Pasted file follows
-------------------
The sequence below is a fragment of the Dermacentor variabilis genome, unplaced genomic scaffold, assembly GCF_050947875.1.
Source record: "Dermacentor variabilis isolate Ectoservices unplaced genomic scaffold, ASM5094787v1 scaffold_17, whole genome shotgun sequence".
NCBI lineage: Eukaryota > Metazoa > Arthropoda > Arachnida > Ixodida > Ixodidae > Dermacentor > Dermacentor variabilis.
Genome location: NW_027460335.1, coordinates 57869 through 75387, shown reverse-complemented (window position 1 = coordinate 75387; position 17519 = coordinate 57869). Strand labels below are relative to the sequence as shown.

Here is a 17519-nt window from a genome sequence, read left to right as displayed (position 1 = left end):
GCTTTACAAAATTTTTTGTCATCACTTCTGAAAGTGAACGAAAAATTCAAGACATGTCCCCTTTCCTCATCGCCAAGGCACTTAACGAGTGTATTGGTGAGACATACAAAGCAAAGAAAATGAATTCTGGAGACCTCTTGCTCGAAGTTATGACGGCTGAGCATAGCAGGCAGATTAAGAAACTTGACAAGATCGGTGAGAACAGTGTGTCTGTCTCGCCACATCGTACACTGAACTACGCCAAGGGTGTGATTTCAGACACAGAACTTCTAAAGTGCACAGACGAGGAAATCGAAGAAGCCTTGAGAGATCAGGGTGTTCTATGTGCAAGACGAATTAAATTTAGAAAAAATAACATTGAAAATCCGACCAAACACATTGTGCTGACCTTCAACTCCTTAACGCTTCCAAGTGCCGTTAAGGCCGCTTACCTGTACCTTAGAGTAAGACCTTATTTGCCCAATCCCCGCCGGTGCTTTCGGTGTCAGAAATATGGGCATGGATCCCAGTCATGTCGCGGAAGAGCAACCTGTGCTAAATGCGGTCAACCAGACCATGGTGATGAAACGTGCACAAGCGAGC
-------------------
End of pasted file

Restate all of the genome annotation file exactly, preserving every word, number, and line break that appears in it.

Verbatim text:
The sequence below is a fragment of the Dermacentor variabilis genome, unplaced genomic scaffold, assembly GCF_050947875.1.
Source record: "Dermacentor variabilis isolate Ectoservices unplaced genomic scaffold, ASM5094787v1 scaffold_17, whole genome shotgun sequence".
NCBI lineage: Eukaryota > Metazoa > Arthropoda > Arachnida > Ixodida > Ixodidae > Dermacentor > Dermacentor variabilis.
Genome location: NW_027460335.1, coordinates 57869 through 75387, shown reverse-complemented (window position 1 = coordinate 75387; position 17519 = coordinate 57869). Strand labels below are relative to the sequence as shown.

Here is a 17519-nt window from a genome sequence, read left to right as displayed (position 1 = left end):
GCTTTACAAAATTTTTTGTCATCACTTCTGAAAGTGAACGAAAAATTCAAGACATGTCCCCTTTCCTCATCGCCAAGGCACTTAACGAGTGTATTGGTGAGACATACAAAGCAAAGAAAATGAATTCTGGAGACCTCTTGCTCGAAGTTATGACGGCTGAGCATAGCAGGCAGATTAAGAAACTTGACAAGATCGGTGAGAACAGTGTGTCTGTCTCGCCACATCGTACACTGAACTACGCCAAGGGTGTGATTTCAGACACAGAACTTCTAAAGTGCACAGACGAGGAAATCGAAGAAGCCTTGAGAGATCAGGGTGTTCTATGTGCAAGACGAATTAAATTTAGAAAAAATAACATTGAAAATCCGACCAAACACATTGTGCTGACCTTCAACTCCTTAACGCTTCCAAGTGCCGTTAAGGCCGCTTACCTGTACCTTAGAGTAAGACCTTATTTGCCCAATCCCCGCCGGTGCTTTCGGTGTCAGAAATATGGGCATGGATCCCAGTCATGTCGCGGAAGAGCAACCTGTGCTAAATGCGGTCAACCAGACCATGGTGATGAAACGTGCACAAGCGAGC